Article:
II Thessalonians 2:6-7 speaks of a force capable of restraining the emergence of the man of lawlessness. God's word and revelation is what restrains iniquity.
As Christians, we have a desire to please God, and we want Him to protect and deliver us when the times ahead get tough. John Ritenbaugh illustrates four qualities of character that our full acceptance of God's sovereignty will build and that will prepare . . .
We are assured that even though inexplicable things happen in our lives, God is still sovereign. We must develop childlike faith to trust in Him for solutions.
John Ritenbaugh points out that when people do not have the fear of God, they drift away from Him. At the first Pentecost, only a fraction of Christ's total audience (about 120) were left, those who feared God, trembled at His word, and were really committ. . .
John Ritenbaugh, reiterating that God works in mysterious ways, assures us that, because of God's calling, we have a far clearer understanding of His purposes than those yet uncalled. Powered by the spirit in man, no individual is able to understand God, a. . .
Martin Collins, analyzing the differences between the offerings of Cain and Abel, emphasizes that failure to obey the command specifically requiring a livestock offering rather than produce from already-cursed ground (Genesis 3:17) disqualified Cain's offe. . .
Martin Collins, focusing on Paul's third trial before a secular ruler, following the inconclusive decisions before Felix and Festus, points out that King Agrippa was of a more decisive character. He sought to implement Paul's appeal to Caesar without delay. . .
Richard Ritenbaugh, indicating that there are many flashpoints between the greater Church of God and nominal Christianity, suggests that perhaps one of the most significant differences concerns the place and purpose of God's Law. The carnal mind hates and . . .
John Ritenbaugh, reflecting that the book of Hebrews was written for a group of people living at a time of the end of an age (the end of Jewish life in Judea), suggests that this nation is also languishing in an end-time decline. People are in a general ma. . .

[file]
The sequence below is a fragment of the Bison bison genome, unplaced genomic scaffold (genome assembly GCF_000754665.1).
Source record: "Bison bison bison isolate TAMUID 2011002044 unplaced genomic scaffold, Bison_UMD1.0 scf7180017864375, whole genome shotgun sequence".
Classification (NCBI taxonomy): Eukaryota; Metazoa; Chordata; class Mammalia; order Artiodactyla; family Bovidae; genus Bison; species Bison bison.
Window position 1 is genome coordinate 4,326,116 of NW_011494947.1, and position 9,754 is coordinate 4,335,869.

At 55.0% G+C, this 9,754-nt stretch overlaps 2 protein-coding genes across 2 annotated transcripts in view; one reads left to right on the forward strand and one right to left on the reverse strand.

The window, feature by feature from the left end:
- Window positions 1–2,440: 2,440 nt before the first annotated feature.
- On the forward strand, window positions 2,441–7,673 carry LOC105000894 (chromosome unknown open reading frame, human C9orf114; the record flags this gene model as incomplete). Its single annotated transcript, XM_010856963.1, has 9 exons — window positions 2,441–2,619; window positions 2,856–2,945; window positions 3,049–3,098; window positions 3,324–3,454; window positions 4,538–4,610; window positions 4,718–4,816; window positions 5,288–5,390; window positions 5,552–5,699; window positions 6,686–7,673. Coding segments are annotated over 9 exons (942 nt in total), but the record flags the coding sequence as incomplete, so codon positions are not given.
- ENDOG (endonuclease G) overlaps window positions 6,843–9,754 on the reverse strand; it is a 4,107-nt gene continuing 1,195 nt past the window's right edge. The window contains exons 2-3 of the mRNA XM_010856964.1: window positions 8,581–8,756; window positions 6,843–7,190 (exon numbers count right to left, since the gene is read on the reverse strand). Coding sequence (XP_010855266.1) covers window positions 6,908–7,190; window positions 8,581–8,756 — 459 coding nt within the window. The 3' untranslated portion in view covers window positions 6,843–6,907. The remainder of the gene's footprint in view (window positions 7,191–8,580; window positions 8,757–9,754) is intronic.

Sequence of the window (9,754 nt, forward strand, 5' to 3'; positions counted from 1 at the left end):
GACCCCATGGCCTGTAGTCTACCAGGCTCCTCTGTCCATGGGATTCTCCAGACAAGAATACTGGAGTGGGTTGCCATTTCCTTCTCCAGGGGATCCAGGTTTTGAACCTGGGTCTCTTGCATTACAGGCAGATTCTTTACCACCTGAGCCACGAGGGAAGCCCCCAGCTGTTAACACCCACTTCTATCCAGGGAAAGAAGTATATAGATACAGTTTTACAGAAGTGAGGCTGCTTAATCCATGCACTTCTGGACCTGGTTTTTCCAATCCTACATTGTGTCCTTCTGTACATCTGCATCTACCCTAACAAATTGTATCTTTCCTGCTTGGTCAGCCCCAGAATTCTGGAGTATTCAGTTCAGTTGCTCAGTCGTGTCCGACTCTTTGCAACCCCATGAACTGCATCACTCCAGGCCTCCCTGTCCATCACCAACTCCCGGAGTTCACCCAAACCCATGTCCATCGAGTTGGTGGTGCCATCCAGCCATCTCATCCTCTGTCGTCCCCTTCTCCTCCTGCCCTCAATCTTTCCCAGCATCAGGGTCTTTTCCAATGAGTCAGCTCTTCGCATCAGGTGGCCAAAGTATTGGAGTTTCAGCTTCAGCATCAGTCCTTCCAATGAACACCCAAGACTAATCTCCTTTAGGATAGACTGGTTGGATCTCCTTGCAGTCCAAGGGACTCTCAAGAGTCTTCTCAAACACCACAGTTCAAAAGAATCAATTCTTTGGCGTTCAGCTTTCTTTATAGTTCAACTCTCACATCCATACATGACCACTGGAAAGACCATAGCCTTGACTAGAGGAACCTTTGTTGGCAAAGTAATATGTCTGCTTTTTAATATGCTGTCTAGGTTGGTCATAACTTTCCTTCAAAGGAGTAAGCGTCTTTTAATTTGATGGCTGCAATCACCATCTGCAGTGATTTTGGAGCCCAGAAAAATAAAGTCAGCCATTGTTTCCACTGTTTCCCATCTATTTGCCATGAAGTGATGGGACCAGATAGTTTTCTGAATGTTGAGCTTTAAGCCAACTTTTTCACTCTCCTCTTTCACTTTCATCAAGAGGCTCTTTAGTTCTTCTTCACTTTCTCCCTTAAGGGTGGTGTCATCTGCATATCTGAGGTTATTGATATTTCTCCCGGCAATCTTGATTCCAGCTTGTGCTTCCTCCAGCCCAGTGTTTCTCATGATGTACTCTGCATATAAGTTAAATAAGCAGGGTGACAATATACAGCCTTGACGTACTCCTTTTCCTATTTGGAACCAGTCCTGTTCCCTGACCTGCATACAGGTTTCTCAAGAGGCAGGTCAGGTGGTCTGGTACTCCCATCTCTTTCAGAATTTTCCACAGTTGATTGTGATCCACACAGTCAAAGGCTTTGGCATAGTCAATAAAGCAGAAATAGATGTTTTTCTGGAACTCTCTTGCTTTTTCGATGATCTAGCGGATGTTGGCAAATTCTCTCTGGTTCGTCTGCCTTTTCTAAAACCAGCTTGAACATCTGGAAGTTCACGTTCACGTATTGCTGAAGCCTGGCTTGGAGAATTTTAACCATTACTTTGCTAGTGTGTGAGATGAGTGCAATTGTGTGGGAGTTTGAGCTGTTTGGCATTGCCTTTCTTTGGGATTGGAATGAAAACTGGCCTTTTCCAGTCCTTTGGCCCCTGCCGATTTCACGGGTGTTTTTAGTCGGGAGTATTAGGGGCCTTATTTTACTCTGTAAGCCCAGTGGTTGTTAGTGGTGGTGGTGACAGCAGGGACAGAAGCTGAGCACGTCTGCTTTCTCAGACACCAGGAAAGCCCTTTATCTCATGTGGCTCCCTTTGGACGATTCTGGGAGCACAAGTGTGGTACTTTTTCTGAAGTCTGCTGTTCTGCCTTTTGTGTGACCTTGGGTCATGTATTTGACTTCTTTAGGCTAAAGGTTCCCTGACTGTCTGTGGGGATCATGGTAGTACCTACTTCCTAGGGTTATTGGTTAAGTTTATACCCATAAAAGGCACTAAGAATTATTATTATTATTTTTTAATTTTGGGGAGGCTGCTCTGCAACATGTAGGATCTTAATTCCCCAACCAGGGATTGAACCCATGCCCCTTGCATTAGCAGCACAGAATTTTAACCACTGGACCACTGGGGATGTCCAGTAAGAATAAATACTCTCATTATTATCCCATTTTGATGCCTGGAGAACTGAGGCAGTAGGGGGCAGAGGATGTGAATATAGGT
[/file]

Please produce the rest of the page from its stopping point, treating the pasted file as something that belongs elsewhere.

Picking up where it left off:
At times we exhibit some faithlessness, perhaps because we have viewed faith just in terms of what we do rather than what God does through His gifting to us.
Pure religion, according to James, takes care of vulnerable people — the widows, fatherless, and strangers. This echoes the words of the prophets.
In this Unleavened Bread sermon, Richard Ritenbaugh asserts that learning God's way (and unlearning Satan's way) takes a lifetime- spiritually speaking, perhaps the most difficult and arduous task on the entire earth. Over a lifetime, with our cooperation,. . .
Despite the Bible's repeated injunctions to put God's commands into practice, doing God's sayings cannot justify us—only the blood of Christ has that power. ...
We are what we eat. The same can apply spiritually to what we put into our minds. John Ritenbaugh shows that God wants us to desire His Word with the eagerness of a baby craving milk.
Having experienced the turmoil of the Catholic—Protestant clash, the framers of our Constitution did not want any sect dictating religious doctrines or practices.
In II John 7, the apostle John identifies an antichrist as one who denies that Jesus Christ is presently in His followers. ...
Is prophecy merely to enlighten us about the future? On the contrary, God's spiritual purposes for prophecy concern the subjects of warning and keeping.
Martin Collins, focusing on Habakkuk's stance of assuming the position of a watchman, being willing to accept God's ultimate judgment on his people even when the circumstances seem to contradict revelation, emphasizes that all of God's called-out ones are . . .
We must challenge the Bible to verify its claims, and conversely, we must take up the challenge to put its instructions to the test in our lives.
Grace places limits on our freedom, training us for the Kingdom of God. Our behavior must be clearly distinguishable from the non-believers in society.
Often physical prosperity works against godly character and spiritual well-being. To be rich toward God means to seek His Kingdom first, live His way, and trust Him.
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